agak agak

From Wiktionary, the free dictionary
Jump to navigation Jump to search


Alternative forms[edit]


From Malay agak-agak, a reduplication of agak (to estimate).



agak agak (no third-person singular simple present, no present participle, no simple past or past participle)

  1. (Singapore, Malaysia, colloquial) To estimate or guess.
    • 1998 August 23, chong, “Tapai (fermented tapioca)”, in soc.culture.malaysia[1], retrieved 2018-09-05:
      I am only trying my very best to recall what my granny did.....not agak agak, best of luck!!
    • 1998, EyEwItNeSs, soc.culture.malaysia[2], retrieved 2018-09-05:
      We fail to estimate how many are present in a HUGE UM*NO roadshow...and we fail to agak-agak the number ppl in and outside of cars crying "repom" slogans on a NOT SO LONG road as Jalan TAR.
    • 1999, Adam Brown, Singapore English in a Nutshell[3], Singapore: Federal Publications, →ISBN, page 3:
      When cooking, for example, if asked how much sugar you put in, you could reply 'I just agak-agak.'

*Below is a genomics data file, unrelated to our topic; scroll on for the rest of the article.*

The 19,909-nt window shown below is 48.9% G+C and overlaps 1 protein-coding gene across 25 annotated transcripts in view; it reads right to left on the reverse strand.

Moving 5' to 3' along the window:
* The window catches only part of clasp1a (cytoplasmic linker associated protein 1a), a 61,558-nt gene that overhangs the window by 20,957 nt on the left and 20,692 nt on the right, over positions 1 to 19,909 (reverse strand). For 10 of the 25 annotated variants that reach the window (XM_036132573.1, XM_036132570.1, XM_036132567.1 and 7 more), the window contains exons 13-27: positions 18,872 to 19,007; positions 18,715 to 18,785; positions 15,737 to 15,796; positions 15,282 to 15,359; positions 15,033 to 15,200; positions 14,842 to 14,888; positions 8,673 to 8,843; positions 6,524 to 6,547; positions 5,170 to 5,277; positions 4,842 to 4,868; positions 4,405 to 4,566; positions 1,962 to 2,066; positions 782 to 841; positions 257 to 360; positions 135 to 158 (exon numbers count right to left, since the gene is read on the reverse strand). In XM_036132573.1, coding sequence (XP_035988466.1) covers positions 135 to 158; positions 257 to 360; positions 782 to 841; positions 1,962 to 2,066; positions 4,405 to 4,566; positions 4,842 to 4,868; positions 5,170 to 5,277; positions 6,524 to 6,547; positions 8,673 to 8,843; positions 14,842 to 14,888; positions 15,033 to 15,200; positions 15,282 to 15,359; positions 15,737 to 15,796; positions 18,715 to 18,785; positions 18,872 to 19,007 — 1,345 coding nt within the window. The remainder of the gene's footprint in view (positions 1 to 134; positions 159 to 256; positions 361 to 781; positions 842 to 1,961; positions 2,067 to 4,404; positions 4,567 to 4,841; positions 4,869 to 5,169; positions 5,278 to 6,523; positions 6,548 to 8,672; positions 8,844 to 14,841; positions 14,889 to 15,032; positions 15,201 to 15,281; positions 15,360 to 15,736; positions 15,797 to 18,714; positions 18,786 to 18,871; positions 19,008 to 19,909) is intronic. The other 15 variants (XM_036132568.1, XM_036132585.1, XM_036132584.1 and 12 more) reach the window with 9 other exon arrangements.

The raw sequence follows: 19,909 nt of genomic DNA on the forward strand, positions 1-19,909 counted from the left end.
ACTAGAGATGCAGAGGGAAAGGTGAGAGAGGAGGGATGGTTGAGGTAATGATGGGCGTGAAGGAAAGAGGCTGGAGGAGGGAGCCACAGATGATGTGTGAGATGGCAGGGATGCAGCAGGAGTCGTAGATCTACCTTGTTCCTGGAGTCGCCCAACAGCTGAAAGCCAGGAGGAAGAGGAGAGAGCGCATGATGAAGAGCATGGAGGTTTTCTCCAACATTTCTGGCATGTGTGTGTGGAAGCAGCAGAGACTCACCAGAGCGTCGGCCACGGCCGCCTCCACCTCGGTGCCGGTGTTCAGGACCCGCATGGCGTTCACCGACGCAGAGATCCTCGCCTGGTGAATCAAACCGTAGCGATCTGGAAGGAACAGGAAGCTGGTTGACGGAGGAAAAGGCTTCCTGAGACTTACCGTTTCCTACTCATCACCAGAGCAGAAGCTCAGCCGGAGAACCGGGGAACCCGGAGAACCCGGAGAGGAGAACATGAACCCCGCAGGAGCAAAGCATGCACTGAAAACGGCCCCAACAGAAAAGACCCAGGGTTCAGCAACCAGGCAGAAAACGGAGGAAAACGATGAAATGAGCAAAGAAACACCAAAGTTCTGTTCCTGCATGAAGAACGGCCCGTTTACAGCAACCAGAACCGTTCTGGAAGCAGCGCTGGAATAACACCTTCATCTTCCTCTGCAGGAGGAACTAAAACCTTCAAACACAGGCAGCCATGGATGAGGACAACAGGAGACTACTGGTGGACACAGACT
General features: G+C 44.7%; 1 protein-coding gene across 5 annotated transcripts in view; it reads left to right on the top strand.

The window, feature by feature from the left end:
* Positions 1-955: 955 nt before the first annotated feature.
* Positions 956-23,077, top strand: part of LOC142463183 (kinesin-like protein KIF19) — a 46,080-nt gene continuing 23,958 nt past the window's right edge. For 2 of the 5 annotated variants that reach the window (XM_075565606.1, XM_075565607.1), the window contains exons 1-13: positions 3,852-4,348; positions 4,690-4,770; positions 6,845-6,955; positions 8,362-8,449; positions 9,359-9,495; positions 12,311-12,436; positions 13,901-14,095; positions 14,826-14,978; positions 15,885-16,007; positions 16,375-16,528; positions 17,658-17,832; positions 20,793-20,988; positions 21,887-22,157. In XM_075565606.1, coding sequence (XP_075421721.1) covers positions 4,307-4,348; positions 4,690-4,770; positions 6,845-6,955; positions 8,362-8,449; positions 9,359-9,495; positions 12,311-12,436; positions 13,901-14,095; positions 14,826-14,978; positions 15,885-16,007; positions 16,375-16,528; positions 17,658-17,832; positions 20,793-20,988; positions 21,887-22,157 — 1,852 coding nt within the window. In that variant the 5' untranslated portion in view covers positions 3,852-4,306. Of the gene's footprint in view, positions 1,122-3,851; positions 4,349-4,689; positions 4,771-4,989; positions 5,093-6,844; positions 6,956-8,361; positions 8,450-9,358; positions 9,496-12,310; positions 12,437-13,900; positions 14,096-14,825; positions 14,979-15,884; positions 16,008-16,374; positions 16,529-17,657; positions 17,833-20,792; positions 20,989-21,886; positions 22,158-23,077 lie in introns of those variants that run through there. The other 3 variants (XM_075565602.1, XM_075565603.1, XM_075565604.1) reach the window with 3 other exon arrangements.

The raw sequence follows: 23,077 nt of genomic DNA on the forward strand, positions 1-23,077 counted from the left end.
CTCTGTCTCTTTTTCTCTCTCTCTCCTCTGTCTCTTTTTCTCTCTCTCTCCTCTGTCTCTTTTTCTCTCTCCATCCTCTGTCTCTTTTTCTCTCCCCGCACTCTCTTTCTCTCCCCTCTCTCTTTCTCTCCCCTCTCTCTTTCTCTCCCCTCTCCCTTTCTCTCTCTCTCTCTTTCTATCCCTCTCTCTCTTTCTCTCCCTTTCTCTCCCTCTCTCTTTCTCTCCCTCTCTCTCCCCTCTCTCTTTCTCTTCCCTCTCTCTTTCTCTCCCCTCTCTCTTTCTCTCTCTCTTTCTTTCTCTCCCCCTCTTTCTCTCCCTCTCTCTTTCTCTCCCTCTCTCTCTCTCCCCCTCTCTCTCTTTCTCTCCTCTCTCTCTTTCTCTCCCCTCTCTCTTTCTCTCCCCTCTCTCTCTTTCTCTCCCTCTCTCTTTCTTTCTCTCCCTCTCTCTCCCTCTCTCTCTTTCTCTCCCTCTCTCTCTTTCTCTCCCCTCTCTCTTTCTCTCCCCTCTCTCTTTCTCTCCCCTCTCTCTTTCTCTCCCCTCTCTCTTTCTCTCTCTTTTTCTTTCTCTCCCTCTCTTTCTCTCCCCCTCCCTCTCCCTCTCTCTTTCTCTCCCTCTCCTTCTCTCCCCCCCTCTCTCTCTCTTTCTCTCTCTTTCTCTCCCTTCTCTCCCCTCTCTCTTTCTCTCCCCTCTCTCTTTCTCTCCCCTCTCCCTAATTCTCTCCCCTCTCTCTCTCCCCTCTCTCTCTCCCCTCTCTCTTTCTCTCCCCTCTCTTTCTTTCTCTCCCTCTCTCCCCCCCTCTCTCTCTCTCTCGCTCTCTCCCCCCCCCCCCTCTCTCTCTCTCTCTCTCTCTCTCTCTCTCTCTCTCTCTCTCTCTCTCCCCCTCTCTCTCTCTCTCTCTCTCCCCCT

• 2004, Uncle Yap, “Star: Damn chun blur sotong kena hantam kau kau”, in soc.culture.malaysia[4], retrieved 2018-09-05:
      "Don't agak agak or we may end up on the wrong road."
    • 2018, M. Bakri Musa, “Opening Minds Through Education”, in Seeing Malaysia My Way[5], retrieved 2018-09-05:
      Then we should ensure that they have the necessary quantitative skills so they could think with some degree of precision and not merely agak agak (wild guesses).


agak agak (not comparable)

  1. Involving guesswork.
    • 1972 March 12, Edgar Koh, “the Comedians”, in New Nation, page 7:
      A man who together with his partner - a few years and several hundred sketches ago - came out with the "agak agak" philosophy.
    • 1975 January 23, Betty L. Khoo, “When a man wears the apron and cooks to woo”, in New Nation, page 23:
      Instinct and a brash and breezy "agak agak" style is the way men occasional chefs, not professional ones cook.
    • 1991, Kok-Yong Tan, “Currency exchange rates (was Re: Working in Singapore)”, in soc.culture.asean[6], retrieved 2018-09-05:
      Yes, although I would like to think of it as "agak agak figures."
    • 2007, Sidney Cheung, Chee-Beng Tan, editors, Food and Foodways in Asia: Resource, Tradition and Cooking, Abingdon: Routledge, →ISBN:
      Kelly always said,'We Baba follow the agak-agak principle.'

See also[edit]